Israeli Housing Minister Zeev Boim said the construction would include 350 apartments in Givat Zeev, a West Bank settlement just outside of Jerusalem, and 750 homes in Pisgat Zeev, a Jewish neighborhood in east Jerusalem.

captured and annexed east Jerusalem in the 1967 Mideast war but Palestinians claim it as their capital and the annexation is not recognized internationally.

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Agencies (8/3/2008) – Calls to end forced marriage, domestic abuse and job discrimination marked International Women’s Day on Saturday as demonstrators took to the streets worldwide.

The issues highlighted crossed a wide spectrum, including abortion rights in
Italy, violence against women in Iraq and women hostages in Colombia.

Nearly 100 years old, the day marks the worldwide struggle for equal rights for half the globe’s population.

Afghanistan, President Hamid Karzai spoke out against forced marriages and said threats from a Taliban-led insurgency were keeping girls out of school.

"I call on religious leaders, tribal elders and particularly men: stop forcing your under-aged girls to marry, stop marrying them to old men," he said

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UN:7 March 2008 – Secretary-General Ban Ki-moon expressed “great regret” at the decision of United Nations High Commissioner for Human Rights Louise Arbour to step down at the end of her first four-year term, which she confirmed today in Geneva.

“I have been most impressed by her extraordinary courage, energy and integrity in speaking out forcefully on human rights, which is among the UN’s most important mandates,” Mr. Ban said, following the announcement Ms. Arbour made at the Human Rights Council – the UN body inaugurated under her tenure, which ends in June.

Mr. Ban said that she never hesitated to incur the criticism of States or other parties by highlighting the victims of abuses or pointing out the inadequacies of national legal systems, and she consistently represented the highest ideals of the Organization.

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UN: 7 March 2008 – Following yesterday’s shooting in Jerusalem, which killed eight students, and the recent Israeli incursion in Gaza, which left 28 children dead and educational facilities damaged, United Nations officials today appealed for protection of schools and their young wards.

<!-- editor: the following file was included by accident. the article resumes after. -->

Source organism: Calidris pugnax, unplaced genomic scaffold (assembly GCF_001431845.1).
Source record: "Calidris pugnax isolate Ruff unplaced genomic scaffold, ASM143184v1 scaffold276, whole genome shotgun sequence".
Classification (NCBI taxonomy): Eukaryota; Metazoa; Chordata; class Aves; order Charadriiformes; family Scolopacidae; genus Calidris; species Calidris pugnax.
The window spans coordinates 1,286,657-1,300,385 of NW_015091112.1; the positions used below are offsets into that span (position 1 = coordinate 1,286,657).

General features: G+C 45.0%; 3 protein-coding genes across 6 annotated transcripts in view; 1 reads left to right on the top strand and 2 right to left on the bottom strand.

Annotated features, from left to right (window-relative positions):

“Schools must be kept out of the conflict space and all parties should respect and preserve them as zones of peace,” Radhika Coomaraswamy, the Secretary-General’s Special Representative for Children and Armed Conflict said in New York.

In Geneva, the spokesperson for the UN Children’s Fund (UNICEF) expressed hope that Israeli authorities would remove the obstacles to bringing into Gaza teaching kits and construction materials, which are needed to repair schools damaged in recent attacks.

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GENEVA (AFP-5/3/2008)-The United Nations Human Rights Council will convene a special debate on the situation in Gaza on Thursday, the council’s president said.

Muslim, African, Arab and nonaligned countries all requested the debate in a letter to the council’s president and Romanian ambassador, Doru Romulus Costea.

They asked that, in view of recent events, "the situation of human rights in the Palestinian territories to be discussed as soon as possible".

In order to slot in the debate, the presentation of the annual report by the U.N. High Commissioner for Human Rights Louise Arbour has been pushed to Friday.

The 47-member U.N. council was formed in late 2006 to replace its discredited predecessor, the Human Rights Commission.

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Geneva: (Agencies-3/3/2008) – The Human Rights Council must create an environment of trust if it is to fulfill its true promise of tacking human rights abuses, United Nations Secretary General Ban Ki-moon said on Monday. He was speaking as the 47-strong member council, which was established by the UN in March 2006 to replace its Commission on Human Rights, convened its seventh regular session in Geneva. 

"Let us be clear: implementing international obligations entails difficult, focused, sustained and often thankless work. But it is not hopeless. We now have wide and increasing acceptance of human rights standards," Ban said.  

The situation in the Palestinian territories, the crisis Sudan’s western Darfur region, and Myanmar are all due to come under the spotlight during the four-week session. 

The council will also begin scrutinizing the human rights records of all 192 UN member states through the innovative Universal Periodic Review process.